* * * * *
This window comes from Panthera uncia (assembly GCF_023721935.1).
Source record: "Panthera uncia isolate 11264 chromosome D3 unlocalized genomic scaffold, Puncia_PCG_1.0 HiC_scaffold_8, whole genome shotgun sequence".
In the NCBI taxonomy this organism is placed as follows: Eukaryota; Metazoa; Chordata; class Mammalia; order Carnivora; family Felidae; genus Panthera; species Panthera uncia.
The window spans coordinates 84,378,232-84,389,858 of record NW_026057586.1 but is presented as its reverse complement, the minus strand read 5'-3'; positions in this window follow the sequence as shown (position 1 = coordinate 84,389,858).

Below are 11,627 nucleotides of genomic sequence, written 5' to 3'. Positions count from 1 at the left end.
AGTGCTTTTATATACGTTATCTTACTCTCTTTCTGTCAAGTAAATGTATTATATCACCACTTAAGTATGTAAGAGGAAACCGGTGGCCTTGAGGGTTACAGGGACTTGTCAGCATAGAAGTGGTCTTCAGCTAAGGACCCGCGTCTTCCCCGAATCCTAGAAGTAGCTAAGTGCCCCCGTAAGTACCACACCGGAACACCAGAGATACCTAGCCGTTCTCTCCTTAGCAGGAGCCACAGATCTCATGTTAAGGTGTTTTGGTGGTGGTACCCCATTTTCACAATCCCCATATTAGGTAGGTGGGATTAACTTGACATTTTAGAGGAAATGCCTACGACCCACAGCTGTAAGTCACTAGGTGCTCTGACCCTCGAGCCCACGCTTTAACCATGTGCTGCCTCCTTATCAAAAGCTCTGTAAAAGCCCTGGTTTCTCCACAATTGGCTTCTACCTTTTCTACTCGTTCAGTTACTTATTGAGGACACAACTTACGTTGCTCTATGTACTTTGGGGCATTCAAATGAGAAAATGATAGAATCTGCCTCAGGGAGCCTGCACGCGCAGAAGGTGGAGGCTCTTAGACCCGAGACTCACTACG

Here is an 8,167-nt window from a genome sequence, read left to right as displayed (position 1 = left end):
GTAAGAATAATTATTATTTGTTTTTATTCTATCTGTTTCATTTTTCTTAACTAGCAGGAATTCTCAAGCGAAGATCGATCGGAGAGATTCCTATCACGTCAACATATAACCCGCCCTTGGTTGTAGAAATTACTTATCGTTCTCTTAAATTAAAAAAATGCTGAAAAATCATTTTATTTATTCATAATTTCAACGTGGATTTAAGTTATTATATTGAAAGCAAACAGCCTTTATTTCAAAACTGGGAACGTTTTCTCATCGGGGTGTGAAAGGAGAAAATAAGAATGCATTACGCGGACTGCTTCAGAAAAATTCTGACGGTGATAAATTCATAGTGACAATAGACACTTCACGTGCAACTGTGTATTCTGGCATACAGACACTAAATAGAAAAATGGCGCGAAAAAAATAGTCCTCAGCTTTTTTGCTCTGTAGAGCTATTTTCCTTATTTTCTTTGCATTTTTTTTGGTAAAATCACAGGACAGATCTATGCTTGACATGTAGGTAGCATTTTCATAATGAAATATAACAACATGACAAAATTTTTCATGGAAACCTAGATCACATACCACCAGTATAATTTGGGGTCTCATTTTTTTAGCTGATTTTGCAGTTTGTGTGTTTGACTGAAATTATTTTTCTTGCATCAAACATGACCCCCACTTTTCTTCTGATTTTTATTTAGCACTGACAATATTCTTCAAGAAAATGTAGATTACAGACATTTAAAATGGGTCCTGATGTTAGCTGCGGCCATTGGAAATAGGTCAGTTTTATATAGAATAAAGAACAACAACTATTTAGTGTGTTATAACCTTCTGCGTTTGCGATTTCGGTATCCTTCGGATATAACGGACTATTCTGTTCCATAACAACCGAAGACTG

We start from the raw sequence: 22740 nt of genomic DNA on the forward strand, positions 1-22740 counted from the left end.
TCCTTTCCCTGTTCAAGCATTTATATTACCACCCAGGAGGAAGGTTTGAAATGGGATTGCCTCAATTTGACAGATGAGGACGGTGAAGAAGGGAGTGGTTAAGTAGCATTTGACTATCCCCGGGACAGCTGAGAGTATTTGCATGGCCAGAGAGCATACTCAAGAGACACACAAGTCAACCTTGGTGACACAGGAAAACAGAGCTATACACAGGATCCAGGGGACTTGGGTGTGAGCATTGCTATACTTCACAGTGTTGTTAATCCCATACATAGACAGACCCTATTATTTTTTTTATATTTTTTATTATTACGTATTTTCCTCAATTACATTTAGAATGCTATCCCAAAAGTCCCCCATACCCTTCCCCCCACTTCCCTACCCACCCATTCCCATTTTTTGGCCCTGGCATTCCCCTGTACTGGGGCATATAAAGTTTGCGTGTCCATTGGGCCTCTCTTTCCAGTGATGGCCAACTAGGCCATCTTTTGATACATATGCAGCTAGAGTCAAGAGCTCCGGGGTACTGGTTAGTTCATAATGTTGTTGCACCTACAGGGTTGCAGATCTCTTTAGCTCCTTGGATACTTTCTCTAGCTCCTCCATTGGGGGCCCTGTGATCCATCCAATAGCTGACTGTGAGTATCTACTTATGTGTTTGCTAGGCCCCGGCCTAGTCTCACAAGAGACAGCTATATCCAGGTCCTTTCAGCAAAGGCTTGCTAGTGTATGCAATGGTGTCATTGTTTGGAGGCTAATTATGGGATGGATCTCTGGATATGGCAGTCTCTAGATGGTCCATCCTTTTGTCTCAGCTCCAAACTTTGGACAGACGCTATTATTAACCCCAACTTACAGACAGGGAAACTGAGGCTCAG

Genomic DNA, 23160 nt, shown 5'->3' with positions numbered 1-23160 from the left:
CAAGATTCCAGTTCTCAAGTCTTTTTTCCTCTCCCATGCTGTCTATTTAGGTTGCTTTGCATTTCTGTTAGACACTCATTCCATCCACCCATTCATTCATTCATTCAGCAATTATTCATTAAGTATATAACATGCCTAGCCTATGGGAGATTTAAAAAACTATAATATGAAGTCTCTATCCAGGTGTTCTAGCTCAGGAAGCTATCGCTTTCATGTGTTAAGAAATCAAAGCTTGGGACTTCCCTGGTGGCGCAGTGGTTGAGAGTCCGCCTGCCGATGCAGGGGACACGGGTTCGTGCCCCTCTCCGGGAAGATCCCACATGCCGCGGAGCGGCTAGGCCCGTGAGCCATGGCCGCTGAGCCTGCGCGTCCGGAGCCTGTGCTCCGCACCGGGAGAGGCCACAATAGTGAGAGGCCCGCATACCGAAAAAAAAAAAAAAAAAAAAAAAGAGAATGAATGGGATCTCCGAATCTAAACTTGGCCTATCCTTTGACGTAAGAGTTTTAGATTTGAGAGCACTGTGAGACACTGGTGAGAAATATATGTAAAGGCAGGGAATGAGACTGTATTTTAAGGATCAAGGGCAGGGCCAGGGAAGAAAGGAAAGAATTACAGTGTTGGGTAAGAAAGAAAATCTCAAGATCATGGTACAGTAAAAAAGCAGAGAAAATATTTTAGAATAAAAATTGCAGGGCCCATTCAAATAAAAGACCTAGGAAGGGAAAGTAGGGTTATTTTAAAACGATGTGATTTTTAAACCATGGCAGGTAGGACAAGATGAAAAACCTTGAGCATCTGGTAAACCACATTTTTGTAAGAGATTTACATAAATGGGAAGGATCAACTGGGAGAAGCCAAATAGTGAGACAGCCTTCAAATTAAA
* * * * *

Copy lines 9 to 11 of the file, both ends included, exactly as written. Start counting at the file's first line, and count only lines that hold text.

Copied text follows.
We start from the raw sequence: 22740 nt of genomic DNA on the forward strand, positions 1-22740 counted from the left end.
TCCTTTCCCTGTTCAAGCATTTATATTACCACCCAGGAGGAAGGTTTGAAATGGGATTGCCTCAATTTGACAGATGAGGACGGTGAAGAAGGGAGTGGTTAAGTAGCATTTGACTATCCCCGGGACAGCTGAGAGTATTTGCATGGCCAGAGAGCATACTCAAGAGACACACAAGTCAACCTTGGTGACACAGGAAAACAGAGCTATACACAGGATCCAGGGGACTTGGGTGTGAGCATTGCTATACTTCACAGTGTTGTTAATCCCATACATAGACAGACCCTATTATTTTTTTTATATTTTTTATTATTACGTATTTTCCTCAATTACATTTAGAATGCTATCCCAAAAGTCCCCCATACCCTTCCCCCCACTTCCCTACCCACCCATTCCCATTTTTTGGCCCTGGCATTCCCCTGTACTGGGGCATATAAAGTTTGCGTGTCCATTGGGCCTCTCTTTCCAGTGATGGCCAACTAGGCCATCTTTTGATACATATGCAGCTAGAGTCAAGAGCTCCGGGGTACTGGTTAGTTCATAATGTTGTTGCACCTACAGGGTTGCAGATCTCTTTAGCTCCTTGGATACTTTCTCTAGCTCCTCCATTGGGGGCCCTGTGATCCATCCAATAGCTGACTGTGAGTATCTACTTATGTGTTTGCTAGGCCCCGGCCTAGTCTCACAAGAGACAGCTATATCCAGGTCCTTTCAGCAAAGGCTTGCTAGTGTATGCAATGGTGTCATTGTTTGGAGGCTAATTATGGGATGGATCTCTGGATATGGCAGTCTCTAGATGGTCCATCCTTTTGTCTCAGCTCCAAACTTTGGACAGACGCTATTATTAACCCCAACTTACAGACAGGGAAACTGAGGCTCAG

Genomic DNA, 23160 nt, shown 5'->3' with positions numbered 1-23160 from the left: